CORTE MADERA — A pair of mischievous middle-aged men has been stalking through shopping mall parking lots - the habitat of the mighty sports utility vehicle – doing a little civil disobedience in hopes that their prey will become extinct.
For four months, Robert Lind, who runs a deer-repellent business, and his cohort, construction worker Charles Dines, have scampered all over the San Francisco Bay Area, smoothing homemade bumper stickers onto hundreds of SUVs – the vehicles they love to hate.
They’re tired of watching SUVs suck fuel at gas stations and flood rear-view mirrors at night with blinding headlights. Mostly, the “mad taggers” are tired of the SUVs’ impact on the environment.
And now SUV are getting tired of their black-and-white bumper stickers, which exclaim: “I’m changing the environment! Ask me how!”
Dines, who rides a BMW motorcycle, devised the idea after repeated chats with Lind about their shared scorn for SUVs. He likens it to the public pillories of old, where petty offenders were exposed to public shame.
“We look at the bumper sticker as a way to punish these people,” explains Lind, who drives an old BMW car. “They think their status trinket it more important than the environment we all share.”
Judging from what happened during a recent hunt at a mall parking lot here, SUV drivers certainly take offense to their antics.
A flurry of women used their cell phones to call police, and Lind and Dines were twice confronted by security and police officers.
“You don’t know the facts!” one mother hissed as she pushed a baby stroller back and forth near her pristine Chevy Tahoe after they inadvertently tagged it a second time, breaking their own no-repeat rule.
“There’s no other car that has enough shoulder belts for booster seats and has cargo space,” the woman told them. “I don’t want my kids sitting 12 inches from the back of the car against glass like in a minivan.”
Dines and Lind, fresh from a confrontation with police in another section of the lot, looked uneasy but took a few minutes to pitch their case against SUVs before making their escape.
Tagging cars with their removable stickers, it turns out, can amount to a vandalism misdemeanor.
“I understand your cause and everything,” Twin Cities police officer Mark Reischel told them. “I just think that adhering this to a car would make people mad. I know it would make me mad.”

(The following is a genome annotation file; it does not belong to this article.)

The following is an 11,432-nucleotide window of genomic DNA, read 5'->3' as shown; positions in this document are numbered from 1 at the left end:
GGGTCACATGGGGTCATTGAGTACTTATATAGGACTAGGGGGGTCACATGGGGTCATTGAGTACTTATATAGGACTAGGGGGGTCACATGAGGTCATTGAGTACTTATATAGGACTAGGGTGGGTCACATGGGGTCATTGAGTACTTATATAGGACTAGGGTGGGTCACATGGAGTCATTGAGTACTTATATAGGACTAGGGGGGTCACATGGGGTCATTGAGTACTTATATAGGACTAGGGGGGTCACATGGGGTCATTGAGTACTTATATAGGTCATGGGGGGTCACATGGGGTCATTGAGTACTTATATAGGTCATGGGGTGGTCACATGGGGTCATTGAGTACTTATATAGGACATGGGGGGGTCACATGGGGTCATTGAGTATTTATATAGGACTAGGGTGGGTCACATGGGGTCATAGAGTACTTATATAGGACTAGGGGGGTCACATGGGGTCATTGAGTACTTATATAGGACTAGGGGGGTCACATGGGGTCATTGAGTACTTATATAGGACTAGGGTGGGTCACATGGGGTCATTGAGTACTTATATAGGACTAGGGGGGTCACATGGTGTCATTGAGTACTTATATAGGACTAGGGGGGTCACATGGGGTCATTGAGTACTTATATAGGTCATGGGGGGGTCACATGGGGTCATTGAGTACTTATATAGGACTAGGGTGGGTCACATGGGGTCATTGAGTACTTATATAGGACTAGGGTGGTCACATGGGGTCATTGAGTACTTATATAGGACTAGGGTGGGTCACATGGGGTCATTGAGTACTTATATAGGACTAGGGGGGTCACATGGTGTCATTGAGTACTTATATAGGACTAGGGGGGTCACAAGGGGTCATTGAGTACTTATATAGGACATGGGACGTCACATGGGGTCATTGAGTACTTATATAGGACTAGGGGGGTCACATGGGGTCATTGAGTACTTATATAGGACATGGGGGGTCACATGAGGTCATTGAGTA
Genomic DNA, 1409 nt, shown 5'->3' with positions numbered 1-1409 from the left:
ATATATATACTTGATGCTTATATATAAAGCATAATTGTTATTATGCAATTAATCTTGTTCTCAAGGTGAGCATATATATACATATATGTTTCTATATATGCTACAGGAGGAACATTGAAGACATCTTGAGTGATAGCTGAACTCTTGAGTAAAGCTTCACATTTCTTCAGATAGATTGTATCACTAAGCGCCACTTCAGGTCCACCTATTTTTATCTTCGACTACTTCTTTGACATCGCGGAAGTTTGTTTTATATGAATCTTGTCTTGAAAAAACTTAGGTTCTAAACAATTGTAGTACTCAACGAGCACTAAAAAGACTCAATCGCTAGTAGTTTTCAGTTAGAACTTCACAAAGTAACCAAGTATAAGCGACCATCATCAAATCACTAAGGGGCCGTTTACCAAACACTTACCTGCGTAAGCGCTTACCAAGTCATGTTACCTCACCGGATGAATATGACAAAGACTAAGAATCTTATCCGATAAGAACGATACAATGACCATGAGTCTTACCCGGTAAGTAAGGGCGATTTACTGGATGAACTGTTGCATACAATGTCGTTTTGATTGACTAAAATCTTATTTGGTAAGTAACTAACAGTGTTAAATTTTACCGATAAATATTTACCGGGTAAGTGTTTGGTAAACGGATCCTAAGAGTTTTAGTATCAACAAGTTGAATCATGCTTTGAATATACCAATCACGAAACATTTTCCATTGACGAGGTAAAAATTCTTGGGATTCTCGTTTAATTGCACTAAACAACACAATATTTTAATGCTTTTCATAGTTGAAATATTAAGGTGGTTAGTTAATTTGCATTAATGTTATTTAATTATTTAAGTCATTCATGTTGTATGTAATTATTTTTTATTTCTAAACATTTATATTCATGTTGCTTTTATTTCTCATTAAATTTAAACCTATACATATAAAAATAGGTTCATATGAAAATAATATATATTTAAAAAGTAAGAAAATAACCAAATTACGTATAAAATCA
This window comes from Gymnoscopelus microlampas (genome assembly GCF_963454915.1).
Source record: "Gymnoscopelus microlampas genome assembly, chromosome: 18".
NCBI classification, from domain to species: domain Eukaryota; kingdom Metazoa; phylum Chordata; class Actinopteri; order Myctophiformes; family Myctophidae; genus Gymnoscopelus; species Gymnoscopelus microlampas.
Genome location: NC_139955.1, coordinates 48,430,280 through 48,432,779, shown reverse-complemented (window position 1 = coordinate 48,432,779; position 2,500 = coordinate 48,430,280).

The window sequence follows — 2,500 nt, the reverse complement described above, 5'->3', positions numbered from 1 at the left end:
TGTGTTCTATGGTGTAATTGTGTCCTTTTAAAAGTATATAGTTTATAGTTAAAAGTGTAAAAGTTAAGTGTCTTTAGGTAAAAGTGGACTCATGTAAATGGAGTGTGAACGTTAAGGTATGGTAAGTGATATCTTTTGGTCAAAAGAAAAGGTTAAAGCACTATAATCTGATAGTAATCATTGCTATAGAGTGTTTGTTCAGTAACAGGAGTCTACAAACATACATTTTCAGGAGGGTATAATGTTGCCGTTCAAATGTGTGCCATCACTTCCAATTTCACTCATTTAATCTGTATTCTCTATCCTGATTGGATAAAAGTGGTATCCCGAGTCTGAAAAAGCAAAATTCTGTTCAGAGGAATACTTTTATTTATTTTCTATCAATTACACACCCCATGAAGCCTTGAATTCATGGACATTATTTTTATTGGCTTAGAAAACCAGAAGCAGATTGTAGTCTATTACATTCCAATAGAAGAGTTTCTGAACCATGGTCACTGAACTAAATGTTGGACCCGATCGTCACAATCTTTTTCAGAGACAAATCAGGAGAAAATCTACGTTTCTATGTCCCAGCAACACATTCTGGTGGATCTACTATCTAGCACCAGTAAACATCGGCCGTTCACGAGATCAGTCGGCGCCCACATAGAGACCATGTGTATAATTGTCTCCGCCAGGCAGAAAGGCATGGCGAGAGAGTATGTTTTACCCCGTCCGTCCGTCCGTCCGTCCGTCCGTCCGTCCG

Lind says the facts about SUVs make the risk worth it.
Drivers bought 2.8 million SUVs in the United States through November of this year, about 17 percent of all vehicles sold. Sales are up 4.6 percent from last year, according to Ward’s Automotive Reports.
According to the Environmental Protection Agency, average fuel economy in the SUV, van and pickup truck category is just over 18 mpg, compared with 23.6 mpg for cars.
Some sport utility vehicles also have less stringent federal emissions standards since they are classified as heavy-duty trucks, which contributes to urban smog problems.
Carl Calvert, editor of the magazine Today’s SUV, says he doesn’t understand why the pair focuses on SUVs rather than all large pickup trucks.
“There’s always a certain faction that’s going to be looking at the negative attributes of SUVs,” Calvert said. “I think you can look at any automotive vehicle and see negative aspects.”
Lind maintains that most SUVs are bought for status, not utility.
“People are going to see and wonder what’s that all about,” Lind said. “Our goal is to attach enough social shame and ostracism to an SUV so that perhaps we’ll change public opinion. Maybe some people will think, well, maybe I shouldn’t buy an SUV.”
The stickers also list a Web site, http://www.changingtheclimate.com, which gives advice on removing the stickers and invites targeted SUV owners to join in a spirited exchange of SUV philosophy.
“Don’t ever vandalize my vehicle with your sticker again,” a recent post from an angry commercial fisherman reads. “I will physically confront and stop you.”
Lind and Dines, their leather jacket pockets bulging with stickers, brag about the times when they’ve tagged SUVs without the drivers inside noticing. But mostly they try to avoid physical confrontations.
They creep down to bumper level, stoop a bit to stick on their message and move on the next “big game” in one fluid motion, faces bright with glee.
“We’re reasonable about it,” Lind says. “We don’t tag commercial vehicles — there are some people who need SUVs, and if its appropriate we don’t have a problem with it.”
But they don’t always stick to their rules, said the Chevy Tahoe owner, who removed the bumper sticker the first time they tagged her, only to be struck again.
“There are reasons people have large vehicles, like carpooling,” she said, asking to go nameless until she decides whether to sue for vandalism. “I appreciate their concern for the environment but I don’t feel they should be doing what they’re doing without knowledge of the specific car owners’ circumstance for buying that car.”
• Only big SUVs are fair game. “I tag in the affluent suburbs where they never get dirty or use the 4 wheel drive,” Lind says. “I figure that most people in rural areas are probably using them for a functional purpose and therefore don’t tag in those areas.”
• Commercial vehicles are not tagged. “I have no gripe with people who really need these gas-guzzlers. It’s the morons who are keeping up with the Jones’ that raise my back hairs.”
• Vehicles will not be tagged twice.
• Only late models will be tagged. “Not some beat up old Suburban some poor soul has inherited.”
• Vehicles are not targeted simply because they have 4 wheel drive. “Only the types that never use ’em (soccer moms, etc.). That leaves 85 percent.”
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